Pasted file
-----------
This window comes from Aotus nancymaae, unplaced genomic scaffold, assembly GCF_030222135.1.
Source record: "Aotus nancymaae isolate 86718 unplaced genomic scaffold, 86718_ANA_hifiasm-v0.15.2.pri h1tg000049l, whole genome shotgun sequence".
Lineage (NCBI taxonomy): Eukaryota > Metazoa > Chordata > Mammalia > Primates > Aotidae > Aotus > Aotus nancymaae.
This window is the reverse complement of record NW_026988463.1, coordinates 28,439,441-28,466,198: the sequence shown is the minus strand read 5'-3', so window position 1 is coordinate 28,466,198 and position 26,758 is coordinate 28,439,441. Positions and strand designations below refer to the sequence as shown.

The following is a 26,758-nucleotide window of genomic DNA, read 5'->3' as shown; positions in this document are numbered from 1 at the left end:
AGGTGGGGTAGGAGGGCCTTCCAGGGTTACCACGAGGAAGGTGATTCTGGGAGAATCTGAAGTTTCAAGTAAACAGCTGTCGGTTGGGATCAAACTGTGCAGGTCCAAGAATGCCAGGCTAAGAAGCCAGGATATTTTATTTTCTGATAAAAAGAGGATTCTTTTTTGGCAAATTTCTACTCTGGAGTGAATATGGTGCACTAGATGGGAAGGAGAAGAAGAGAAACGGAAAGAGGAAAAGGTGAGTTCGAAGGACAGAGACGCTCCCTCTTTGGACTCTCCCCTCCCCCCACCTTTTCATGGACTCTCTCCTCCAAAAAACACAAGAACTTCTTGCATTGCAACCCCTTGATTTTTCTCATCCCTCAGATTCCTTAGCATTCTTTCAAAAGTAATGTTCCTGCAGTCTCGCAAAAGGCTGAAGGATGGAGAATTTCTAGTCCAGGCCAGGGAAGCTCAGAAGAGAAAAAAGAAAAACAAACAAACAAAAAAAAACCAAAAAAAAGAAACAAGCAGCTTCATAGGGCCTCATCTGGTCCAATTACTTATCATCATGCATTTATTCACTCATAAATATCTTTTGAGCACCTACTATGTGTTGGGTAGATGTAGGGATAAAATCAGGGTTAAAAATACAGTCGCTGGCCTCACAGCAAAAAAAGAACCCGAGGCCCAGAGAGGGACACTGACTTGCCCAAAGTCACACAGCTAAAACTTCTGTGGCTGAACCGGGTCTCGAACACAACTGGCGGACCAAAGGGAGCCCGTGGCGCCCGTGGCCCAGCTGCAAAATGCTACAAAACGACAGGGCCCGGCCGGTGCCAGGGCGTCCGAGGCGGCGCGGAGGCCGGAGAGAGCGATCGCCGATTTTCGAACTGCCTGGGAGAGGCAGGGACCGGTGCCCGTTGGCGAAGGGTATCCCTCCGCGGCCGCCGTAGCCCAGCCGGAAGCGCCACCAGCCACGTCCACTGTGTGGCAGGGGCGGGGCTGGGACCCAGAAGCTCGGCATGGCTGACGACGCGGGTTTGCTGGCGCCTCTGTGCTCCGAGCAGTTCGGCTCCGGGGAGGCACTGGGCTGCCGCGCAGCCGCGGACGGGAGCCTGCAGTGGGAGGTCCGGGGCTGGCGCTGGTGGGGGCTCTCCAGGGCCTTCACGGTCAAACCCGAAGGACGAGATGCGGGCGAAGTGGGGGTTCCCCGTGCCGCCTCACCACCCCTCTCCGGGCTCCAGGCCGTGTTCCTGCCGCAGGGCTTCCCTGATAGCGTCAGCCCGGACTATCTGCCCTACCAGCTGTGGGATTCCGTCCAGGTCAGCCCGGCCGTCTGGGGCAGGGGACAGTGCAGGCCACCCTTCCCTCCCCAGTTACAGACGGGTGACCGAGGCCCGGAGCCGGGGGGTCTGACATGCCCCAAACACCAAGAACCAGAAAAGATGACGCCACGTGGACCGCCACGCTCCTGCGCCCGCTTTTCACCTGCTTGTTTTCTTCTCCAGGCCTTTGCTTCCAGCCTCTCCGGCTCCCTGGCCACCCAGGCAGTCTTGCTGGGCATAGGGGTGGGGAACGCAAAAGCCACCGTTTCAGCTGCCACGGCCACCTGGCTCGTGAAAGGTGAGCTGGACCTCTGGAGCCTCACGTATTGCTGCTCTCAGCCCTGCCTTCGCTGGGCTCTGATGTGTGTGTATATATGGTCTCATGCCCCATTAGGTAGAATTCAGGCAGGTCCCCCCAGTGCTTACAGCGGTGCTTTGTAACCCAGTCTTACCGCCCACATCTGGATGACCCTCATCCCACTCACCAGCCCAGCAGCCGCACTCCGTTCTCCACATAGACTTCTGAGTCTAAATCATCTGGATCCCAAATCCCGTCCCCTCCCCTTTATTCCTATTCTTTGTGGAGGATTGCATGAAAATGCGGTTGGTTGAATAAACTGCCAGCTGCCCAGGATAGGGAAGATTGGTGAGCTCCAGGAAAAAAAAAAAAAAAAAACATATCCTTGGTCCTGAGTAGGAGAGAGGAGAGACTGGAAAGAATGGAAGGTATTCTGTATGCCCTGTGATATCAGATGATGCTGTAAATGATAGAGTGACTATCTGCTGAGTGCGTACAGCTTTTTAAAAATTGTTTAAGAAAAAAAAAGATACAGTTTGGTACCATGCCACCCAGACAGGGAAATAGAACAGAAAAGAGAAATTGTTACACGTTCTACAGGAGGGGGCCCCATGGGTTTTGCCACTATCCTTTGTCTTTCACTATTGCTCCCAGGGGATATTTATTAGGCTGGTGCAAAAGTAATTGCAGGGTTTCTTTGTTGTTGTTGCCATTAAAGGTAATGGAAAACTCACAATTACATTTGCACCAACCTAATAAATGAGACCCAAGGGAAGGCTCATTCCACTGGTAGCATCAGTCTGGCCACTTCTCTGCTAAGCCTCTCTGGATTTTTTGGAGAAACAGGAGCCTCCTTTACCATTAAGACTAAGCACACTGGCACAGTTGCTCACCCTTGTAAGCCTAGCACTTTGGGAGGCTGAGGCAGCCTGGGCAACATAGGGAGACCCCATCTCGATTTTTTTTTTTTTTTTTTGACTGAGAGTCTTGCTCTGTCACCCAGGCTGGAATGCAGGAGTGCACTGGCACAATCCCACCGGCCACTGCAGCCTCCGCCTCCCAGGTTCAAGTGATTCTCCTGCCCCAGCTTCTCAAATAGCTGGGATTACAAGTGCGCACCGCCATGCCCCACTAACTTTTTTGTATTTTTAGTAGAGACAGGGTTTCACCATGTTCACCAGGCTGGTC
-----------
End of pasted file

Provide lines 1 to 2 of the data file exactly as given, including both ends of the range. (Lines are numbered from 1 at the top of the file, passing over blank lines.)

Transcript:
This window comes from Aotus nancymaae, unplaced genomic scaffold, assembly GCF_030222135.1.
Source record: "Aotus nancymaae isolate 86718 unplaced genomic scaffold, 86718_ANA_hifiasm-v0.15.2.pri h1tg000049l, whole genome shotgun sequence".